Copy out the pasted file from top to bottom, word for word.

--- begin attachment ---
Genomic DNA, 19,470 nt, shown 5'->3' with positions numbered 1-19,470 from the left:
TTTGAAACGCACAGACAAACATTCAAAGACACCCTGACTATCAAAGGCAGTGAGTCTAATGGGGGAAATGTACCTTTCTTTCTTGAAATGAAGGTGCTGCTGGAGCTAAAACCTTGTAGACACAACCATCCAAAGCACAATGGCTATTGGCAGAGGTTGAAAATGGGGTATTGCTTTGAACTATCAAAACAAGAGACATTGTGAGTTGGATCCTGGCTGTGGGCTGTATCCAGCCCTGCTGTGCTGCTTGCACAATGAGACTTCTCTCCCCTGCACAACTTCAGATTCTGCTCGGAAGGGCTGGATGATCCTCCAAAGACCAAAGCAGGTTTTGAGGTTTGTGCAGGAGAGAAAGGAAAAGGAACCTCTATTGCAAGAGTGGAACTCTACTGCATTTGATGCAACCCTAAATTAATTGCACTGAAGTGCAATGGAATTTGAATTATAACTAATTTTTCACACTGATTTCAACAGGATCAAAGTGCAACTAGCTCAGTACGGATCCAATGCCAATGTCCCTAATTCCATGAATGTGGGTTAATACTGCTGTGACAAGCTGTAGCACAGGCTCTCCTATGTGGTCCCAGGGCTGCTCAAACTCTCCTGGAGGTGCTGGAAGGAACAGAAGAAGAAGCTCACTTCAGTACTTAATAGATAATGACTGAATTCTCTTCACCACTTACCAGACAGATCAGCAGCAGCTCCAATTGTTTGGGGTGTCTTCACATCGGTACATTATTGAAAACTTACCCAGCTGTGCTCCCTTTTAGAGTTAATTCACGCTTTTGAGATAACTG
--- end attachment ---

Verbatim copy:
Genomic DNA, 19,470 nt, shown 5'->3' with positions numbered 1-19,470 from the left:
TTTGAAACGCACAGACAAACATTCAAAGACACCCTGACTATCAAAGGCAGTGAGTCTAATGGGGGAAATGTACCTTTCTTTCTTGAAATGAAGGTGCTGCTGGAGCTAAAACCTTGTAGACACAACCATCCAAAGCACAATGGCTATTGGCAGAGGTTGAAAATGGGGTATTGCTTTGAACTATCAAAACAAGAGACATTGTGAGTTGGATCCTGGCTGTGGGCTGTATCCAGCCCTGCTGTGCTGCTTGCACAATGAGACTTCTCTCCCCTGCACAACTTCAGATTCTGCTCGGAAGGGCTGGATGATCCTCCAAAGACCAAAGCAGGTTTTGAGGTTTGTGCAGGAGAGAAAGGAAAAGGAACCTCTATTGCAAGAGTGGAACTCTACTGCATTTGATGCAACCCTAAATTAATTGCACTGAAGTGCAATGGAATTTGAATTATAACTAATTTTTCACACTGATTTCAACAGGATCAAAGTGCAACTAGCTCAGTACGGATCCAATGCCAATGTCCCTAATTCCATGAATGTGGGTTAATACTGCTGTGACAAGCTGTAGCACAGGCTCTCCTATGTGGTCCCAGGGCTGCTCAAACTCTCCTGGAGGTGCTGGAAGGAACAGAAGAAGAAGCTCACTTCAGTACTTAATAGATAATGACTGAATTCTCTTCACCACTTACCAGACAGATCAGCAGCAGCTCCAATTGTTTGGGGTGTCTTCACATCGGTACATTATTGAAAACTTACCCAGCTGTGCTCCCTTTTAGAGTTAATTCACGCTTTTGAGATAACTG